‘Social fracture is serious and can get worse,’ says opposition head
Leader of Ciutadans Inés Arrimadas urges President Torra to “stop threatening with illegalities” to achieve independence
The leader of the opposition, Inés Arrimadas, insisted on Wednesday that there is a “serious social fracture” in Catalonia. In an interview with Catalan public radio, she warned that the situation could “get worse, to a level of conflict which cannot even be imagined.” Yet she admitted she would not say Catalonia is “on the verge of a civil confrontation.” This is what the Spanish foreign affairs minister, Josep Borrell, said last weekend in another interview. His remarks sparked some controversy, and even Arrimadas, who painted a gloomy picture for the future of the country, said that she would not “put it this way.”
The also leader of unionist Ciutadans party said that Catalonia’s society is “broken” and placed the blame wholly on its current and former governments. “What has created an evident social conflict is the violation of citizens’ rights due to the breaking of the law,” she said referring to the holding of the referendum and the declaration of independence. Yet the Catalan cabinet believes that it is Spain which is violating civil rights with the police violence on October 1, various effects of direct rule and the blocking of some MPs' appointments as cabinet members. Because of that, the government has opened an office for civil and political rights.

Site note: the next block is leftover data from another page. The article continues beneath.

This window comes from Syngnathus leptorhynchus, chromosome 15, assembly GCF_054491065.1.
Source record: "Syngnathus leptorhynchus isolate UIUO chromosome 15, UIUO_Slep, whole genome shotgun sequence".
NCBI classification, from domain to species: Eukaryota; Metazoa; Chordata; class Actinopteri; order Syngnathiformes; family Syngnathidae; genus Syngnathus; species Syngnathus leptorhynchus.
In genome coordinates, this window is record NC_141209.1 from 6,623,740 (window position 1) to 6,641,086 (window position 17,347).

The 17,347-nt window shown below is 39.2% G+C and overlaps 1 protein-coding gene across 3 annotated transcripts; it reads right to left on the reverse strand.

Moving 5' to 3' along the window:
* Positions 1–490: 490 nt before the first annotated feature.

During the interview, Arrimadas urged the Catalan president, Quim Torra, to “bring society together” and said that hanging a banner in the government HQ in solidarity with the leaders in jail and abroad “does not represent everyone.” She has in fact refused to meet the Catalan leader until the banner is removed. On Wednesday, the leader of Ciutadans said that there are other reasons behind her decision. “They need to stop threatening with unilaterality and illegalities,” she said.